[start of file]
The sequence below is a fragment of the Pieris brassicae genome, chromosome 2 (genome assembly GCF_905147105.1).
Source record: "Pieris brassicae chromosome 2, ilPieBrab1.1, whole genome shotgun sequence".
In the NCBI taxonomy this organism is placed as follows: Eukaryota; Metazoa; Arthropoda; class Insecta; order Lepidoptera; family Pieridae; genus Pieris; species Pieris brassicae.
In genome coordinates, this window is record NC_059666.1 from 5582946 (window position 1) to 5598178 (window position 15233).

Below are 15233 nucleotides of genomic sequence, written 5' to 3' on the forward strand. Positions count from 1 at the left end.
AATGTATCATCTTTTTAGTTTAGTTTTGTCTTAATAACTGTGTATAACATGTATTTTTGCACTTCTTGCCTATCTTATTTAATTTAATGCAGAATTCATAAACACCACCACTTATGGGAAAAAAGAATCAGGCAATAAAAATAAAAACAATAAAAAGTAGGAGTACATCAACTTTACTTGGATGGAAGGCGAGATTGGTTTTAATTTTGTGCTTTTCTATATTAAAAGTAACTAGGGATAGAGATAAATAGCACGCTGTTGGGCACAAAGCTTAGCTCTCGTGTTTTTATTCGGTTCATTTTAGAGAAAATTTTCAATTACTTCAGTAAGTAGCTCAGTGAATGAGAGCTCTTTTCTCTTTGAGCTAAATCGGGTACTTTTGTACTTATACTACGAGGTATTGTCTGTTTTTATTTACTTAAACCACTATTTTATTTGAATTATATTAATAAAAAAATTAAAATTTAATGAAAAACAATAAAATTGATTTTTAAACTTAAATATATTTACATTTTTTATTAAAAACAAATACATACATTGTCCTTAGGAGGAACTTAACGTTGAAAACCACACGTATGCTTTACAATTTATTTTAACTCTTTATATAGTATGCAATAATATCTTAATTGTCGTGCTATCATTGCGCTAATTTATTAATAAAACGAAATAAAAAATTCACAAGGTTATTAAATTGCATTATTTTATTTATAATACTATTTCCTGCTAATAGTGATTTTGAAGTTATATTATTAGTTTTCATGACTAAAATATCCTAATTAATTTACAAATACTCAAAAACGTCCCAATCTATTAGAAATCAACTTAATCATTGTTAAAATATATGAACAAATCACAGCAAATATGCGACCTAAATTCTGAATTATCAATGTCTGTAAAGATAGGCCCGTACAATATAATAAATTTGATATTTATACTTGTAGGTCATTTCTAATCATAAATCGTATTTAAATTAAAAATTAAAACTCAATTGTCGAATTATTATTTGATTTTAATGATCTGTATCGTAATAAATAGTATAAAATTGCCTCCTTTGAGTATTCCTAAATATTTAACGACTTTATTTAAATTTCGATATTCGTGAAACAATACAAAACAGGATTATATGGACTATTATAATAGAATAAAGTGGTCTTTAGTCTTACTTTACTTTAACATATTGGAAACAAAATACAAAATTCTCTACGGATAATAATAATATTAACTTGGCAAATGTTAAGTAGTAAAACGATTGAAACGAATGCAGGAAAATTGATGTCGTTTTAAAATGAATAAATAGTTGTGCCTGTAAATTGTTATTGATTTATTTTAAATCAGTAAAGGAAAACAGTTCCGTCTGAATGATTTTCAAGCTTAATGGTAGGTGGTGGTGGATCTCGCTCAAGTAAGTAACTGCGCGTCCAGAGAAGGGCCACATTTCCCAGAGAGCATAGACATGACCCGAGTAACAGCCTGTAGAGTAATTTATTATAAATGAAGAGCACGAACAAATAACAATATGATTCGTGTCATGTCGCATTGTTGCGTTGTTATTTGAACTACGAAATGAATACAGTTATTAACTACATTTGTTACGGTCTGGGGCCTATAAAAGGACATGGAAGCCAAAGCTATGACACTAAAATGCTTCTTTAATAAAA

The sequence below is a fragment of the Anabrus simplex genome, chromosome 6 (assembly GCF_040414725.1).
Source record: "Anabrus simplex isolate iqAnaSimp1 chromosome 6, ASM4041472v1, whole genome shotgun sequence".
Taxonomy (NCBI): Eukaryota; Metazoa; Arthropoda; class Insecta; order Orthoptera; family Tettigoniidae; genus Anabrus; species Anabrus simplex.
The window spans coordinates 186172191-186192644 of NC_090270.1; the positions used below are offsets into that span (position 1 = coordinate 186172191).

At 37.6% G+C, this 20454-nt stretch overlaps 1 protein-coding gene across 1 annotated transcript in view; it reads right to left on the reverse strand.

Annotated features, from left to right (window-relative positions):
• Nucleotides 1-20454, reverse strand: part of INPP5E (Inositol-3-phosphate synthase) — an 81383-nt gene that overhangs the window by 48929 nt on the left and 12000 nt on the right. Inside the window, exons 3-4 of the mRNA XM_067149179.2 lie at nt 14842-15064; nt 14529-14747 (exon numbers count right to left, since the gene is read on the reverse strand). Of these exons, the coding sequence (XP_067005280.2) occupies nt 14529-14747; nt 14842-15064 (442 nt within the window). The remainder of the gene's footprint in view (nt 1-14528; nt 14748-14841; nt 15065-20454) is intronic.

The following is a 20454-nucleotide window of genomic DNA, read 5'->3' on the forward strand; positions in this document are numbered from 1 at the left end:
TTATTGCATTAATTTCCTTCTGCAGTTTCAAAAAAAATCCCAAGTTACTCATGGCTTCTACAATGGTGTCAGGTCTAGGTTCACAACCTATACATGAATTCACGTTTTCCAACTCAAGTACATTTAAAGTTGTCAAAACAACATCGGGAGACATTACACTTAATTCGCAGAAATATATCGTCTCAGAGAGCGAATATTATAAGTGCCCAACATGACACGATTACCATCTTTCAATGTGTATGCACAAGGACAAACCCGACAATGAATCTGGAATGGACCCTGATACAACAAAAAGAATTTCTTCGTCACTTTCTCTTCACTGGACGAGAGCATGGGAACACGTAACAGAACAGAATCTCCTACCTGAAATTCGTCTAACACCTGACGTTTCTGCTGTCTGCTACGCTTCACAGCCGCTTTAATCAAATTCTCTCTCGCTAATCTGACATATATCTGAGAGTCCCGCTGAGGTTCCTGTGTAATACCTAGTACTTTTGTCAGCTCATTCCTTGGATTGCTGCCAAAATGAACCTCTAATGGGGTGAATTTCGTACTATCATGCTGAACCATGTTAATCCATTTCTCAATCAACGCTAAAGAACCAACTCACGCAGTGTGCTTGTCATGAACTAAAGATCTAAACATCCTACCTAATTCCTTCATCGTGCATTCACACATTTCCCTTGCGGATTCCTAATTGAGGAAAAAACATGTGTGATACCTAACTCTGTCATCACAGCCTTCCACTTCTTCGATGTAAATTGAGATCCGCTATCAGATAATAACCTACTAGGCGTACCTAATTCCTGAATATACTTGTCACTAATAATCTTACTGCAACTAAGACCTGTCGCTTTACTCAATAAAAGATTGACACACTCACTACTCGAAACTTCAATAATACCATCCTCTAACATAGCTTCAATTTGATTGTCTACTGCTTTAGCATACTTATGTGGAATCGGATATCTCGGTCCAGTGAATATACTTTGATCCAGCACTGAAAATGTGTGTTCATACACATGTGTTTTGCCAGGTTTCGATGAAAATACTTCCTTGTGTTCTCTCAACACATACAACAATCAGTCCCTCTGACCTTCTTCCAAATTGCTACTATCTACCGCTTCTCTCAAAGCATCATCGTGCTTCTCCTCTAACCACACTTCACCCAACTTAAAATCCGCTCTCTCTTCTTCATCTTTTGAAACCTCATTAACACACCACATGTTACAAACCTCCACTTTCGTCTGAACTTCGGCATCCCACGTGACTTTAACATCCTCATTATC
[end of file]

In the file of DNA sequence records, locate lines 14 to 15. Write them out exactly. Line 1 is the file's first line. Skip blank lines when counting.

The following is a 20454-nucleotide window of genomic DNA, read 5'->3' on the forward strand; positions in this document are numbered from 1 at the left end:
TTATTGCATTAATTTCCTTCTGCAGTTTCAAAAAAAATCCCAAGTTACTCATGGCTTCTACAATGGTGTCAGGTCTAGGTTCACAACCTATACATGAATTCACGTTTTCCAACTCAAGTACATTTAAAGTTGTCAAAACAACATCGGGAGACATTACACTTAATTCGCAGAAATATATCGTCTCAGAGAGCGAATATTATAAGTGCCCAACATGACACGATTACCATCTTTCAATGTGTATGCACAAGGACAAACCCGACAATGAATCTGGAATGGACCCTGATACAACAAAAAGAATTTCTTCGTCACTTTCTCTTCACTGGACGAGAGCATGGGAACACGTAACAGAACAGAATCTCCTACCTGAAATTCGTCTAACACCTGACGTTTCTGCTGTCTGCTACGCTTCACAGCCGCTTTAATCAAATTCTCTCTCGCTAATCTGACATATATCTGAGAGTCCCGCTGAGGTTCCTGTGTAATACCTAGTACTTTTGTCAGCTCATTCCTTGGATTGCTGCCAAAATGAACCTCTAATGGGGTGAATTTCGTACTATCATGCTGAACCATGTTAATCCATTTCTCAATCAACGCTAAAGAACCAACTCACGCAGTGTGCTTGTCATGAACTAAAGATCTAAACATCCTACCTAATTCCTTCATCGTGCATTCACACATTTCCCTTGCGGATTCCTAATTGAGGAAAAAACATGTGTGATACCTAACTCTGTCATCACAGCCTTCCACTTCTTCGATGTAAATTGAGATCCGCTATCAGATAATAACCTACTAGGCGTACCTAATTCCTGAATATACTTGTCACTAATAATCTTACTGCAACTAAGACCTGTCGCTTTACTCAATAAAAGATTGACACACTCACTACTCGAAACTTCAATAATACCATCCTCTAACATAGCTTCAATTTGATTGTCTACTGCTTTAGCATACTTATGTGGAATCGGATATCTCGGTCCAGTGAATATACTTTGATCCAGCACTGAAAATGTGTGTTCATACACATGTGTTTTGCCAGGTTTCGATGAAAATACTTCCTTGTGTTCTCTCAACACATACAACAATCAGTCCCTCTGACCTTCTTCCAAATTGCTACTATCTACCGCTTCTCTCAAAGCATCATCGTGCTTCTCCTCTAACCACACTTCACCCAACTTAAAATCCGCTCTCTCTTCTTCATCTTTTGAAACCTCATTAACACACCACATGTTACAAACCTCCACTTTCGTCTGAACTTCGGCATCCCACGTGACTTTAACATCCTCATTATC